Working with local communities is an important aspect of conservation field projects, particularly in those aimed at reducing human-wildlife conflict and the illegal wildlife trade. Registration is now open for the International Institute of Environment and Development (IIED) webinar focusing on successful strategies for engaging local communities in conservation work. These strategies and case studies will provide valuable insight and advice that can be applied to tech conservation projects around the world.
Join the IIED webinar on 30 March 2020 to discuss community-based approaches to tackling illegal wildlife trade, with a focus on responding to human-wildlife conflict.
There is growing recognition among practitioners and policymakers that indigenous peoples and local communities are key to the success of initiatives aimed at tackling poaching and illegal wildlife trade (IWT). Community engagement can entail a wide range of approaches including, but not limited to:
- Involving communities in law enforcement efforts
- Generating incentives for community-based conservation
- Involving communities in decision-making on IWT project design and implementation
- Recognising and supporting community rights to manage and benefit from wildlife, and
- Reducing the costs of living with wildlife – including reducing conflict between communities and wildlife.
- This webinar will focus on theory and case studies related to reducing conflict between communities and wildlife in the context of tackling IWT.
The webinar is part of the work of IIED's People not Poaching (PnP) initiative, which includes a learning platform and online database that aims to build a global evidence base and awareness and knowledge-sharing about community approaches to reducing IWT.
This is the first in a series of webinars; our next webinars will showcase studies from across the world. If you know an initiative that deserves attention, email the PnP team.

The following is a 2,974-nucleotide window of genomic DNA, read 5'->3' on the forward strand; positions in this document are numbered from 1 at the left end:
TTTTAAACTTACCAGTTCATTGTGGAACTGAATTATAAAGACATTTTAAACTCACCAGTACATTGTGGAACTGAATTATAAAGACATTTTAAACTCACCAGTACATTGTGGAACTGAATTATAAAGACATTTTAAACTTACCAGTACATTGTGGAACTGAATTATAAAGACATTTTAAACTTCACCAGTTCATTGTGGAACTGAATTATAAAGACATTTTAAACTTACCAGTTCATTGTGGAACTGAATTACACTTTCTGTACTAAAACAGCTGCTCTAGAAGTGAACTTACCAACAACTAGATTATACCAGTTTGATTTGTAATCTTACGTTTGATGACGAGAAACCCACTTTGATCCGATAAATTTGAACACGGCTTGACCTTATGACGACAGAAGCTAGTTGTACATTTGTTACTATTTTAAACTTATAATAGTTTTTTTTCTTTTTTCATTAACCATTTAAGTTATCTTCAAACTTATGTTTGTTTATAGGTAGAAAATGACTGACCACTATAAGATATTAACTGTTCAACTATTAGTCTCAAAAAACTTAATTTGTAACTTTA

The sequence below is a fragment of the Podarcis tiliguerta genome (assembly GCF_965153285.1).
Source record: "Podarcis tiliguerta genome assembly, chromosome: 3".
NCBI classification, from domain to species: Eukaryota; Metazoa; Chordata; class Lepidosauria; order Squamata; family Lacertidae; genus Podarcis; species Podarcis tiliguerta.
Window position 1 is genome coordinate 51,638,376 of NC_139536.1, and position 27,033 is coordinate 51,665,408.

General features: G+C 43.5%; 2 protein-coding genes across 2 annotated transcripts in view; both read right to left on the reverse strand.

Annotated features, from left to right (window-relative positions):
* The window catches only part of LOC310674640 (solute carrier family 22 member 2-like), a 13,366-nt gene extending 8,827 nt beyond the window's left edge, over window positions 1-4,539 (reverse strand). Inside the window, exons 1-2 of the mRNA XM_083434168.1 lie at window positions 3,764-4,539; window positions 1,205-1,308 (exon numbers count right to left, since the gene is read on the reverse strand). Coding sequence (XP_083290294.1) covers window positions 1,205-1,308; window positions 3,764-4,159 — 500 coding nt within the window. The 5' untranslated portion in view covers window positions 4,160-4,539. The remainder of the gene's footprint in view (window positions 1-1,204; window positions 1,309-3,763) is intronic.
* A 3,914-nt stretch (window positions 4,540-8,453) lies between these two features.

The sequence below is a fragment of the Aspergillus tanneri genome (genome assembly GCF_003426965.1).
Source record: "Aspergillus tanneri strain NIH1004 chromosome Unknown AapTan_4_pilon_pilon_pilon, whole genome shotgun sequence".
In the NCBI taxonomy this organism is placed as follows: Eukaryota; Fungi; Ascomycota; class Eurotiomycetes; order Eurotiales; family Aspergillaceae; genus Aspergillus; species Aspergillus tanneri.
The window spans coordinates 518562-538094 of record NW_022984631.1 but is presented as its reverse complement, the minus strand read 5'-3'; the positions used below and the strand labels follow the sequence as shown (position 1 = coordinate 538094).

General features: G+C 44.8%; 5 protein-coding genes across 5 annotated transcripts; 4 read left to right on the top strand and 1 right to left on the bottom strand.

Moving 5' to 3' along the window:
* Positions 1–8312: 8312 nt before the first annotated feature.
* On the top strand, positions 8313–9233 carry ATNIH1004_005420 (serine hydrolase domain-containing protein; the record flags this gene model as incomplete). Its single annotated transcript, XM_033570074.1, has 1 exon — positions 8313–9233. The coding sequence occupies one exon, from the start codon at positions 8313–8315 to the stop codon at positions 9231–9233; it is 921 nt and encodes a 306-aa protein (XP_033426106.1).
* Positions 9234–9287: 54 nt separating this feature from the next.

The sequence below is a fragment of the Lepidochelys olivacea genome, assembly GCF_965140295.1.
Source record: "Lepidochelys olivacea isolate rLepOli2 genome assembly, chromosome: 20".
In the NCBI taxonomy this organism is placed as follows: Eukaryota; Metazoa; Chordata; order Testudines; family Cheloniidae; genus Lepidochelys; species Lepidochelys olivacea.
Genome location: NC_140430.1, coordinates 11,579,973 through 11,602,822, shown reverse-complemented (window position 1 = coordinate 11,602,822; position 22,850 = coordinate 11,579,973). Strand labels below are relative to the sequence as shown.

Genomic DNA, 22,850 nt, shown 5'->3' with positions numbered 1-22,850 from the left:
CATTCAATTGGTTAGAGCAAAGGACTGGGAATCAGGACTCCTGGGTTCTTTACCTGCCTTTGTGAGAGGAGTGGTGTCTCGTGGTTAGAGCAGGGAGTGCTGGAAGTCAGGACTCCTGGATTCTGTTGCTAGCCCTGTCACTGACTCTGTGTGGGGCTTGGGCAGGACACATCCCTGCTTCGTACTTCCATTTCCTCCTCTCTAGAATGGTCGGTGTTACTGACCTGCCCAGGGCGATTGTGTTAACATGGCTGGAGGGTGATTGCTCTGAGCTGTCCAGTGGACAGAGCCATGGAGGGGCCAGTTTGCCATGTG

Holly Dublin, IIED senior associate, will provide an introduction to the First Line of Defence (FLoD) initiative, which uses an interactive methodology underpinned by a theory of change (ToC) approach, to help engage communities more directly in the design of projects aimed at tackling IWT. The FLoD ToC identifies four key approaches to effective community participation; Holly’s presentation will focus on one of these – decreasing the costs of living with wildlife.
Liv Wilson-Holt, PnP database editor, will provide a guided tour of the People not Poaching initiative to showcase community efforts to tackle illegal wildlife trade. Liv will share a diversity of case studies that are responding to conflict between communities and wildlife.
Amy Dickman, director of the Ruaha Carnivore Project, will talk about her work in Tanzania that empowers the communities surrounding Ruaha National Park to promote co-existence and reduce IWT.
IIED researcher Francesca Booker will chair the webinar and moderate the question-and-answer session.
Title: Community-Based Approaches to Tackling Illegal Wildlife Trade – A Focus on Human-Wildlife Conflict
Date: Monday, 30 March 2020
Time: 2-3.30pm GMT
Designed for: Anyone interested in engaging communities in reducing IWT, and the challenges posed by human-wildlife conflict.
Where: From your desk or portable internet device. Webinars are online workshops that people can attend via the internet
To join the webinar: Register via the Eventbrite booking platform.
The webinar will use the Zoom video conferencing platform. For those who have not attended a Zoom webinar before, please read this guide to participation as an attendee.
Visit the event page on the IIED website.
Want to collaborate on a project to prevent Human Wildlife Conflict? We've got a group that wants to hear from you!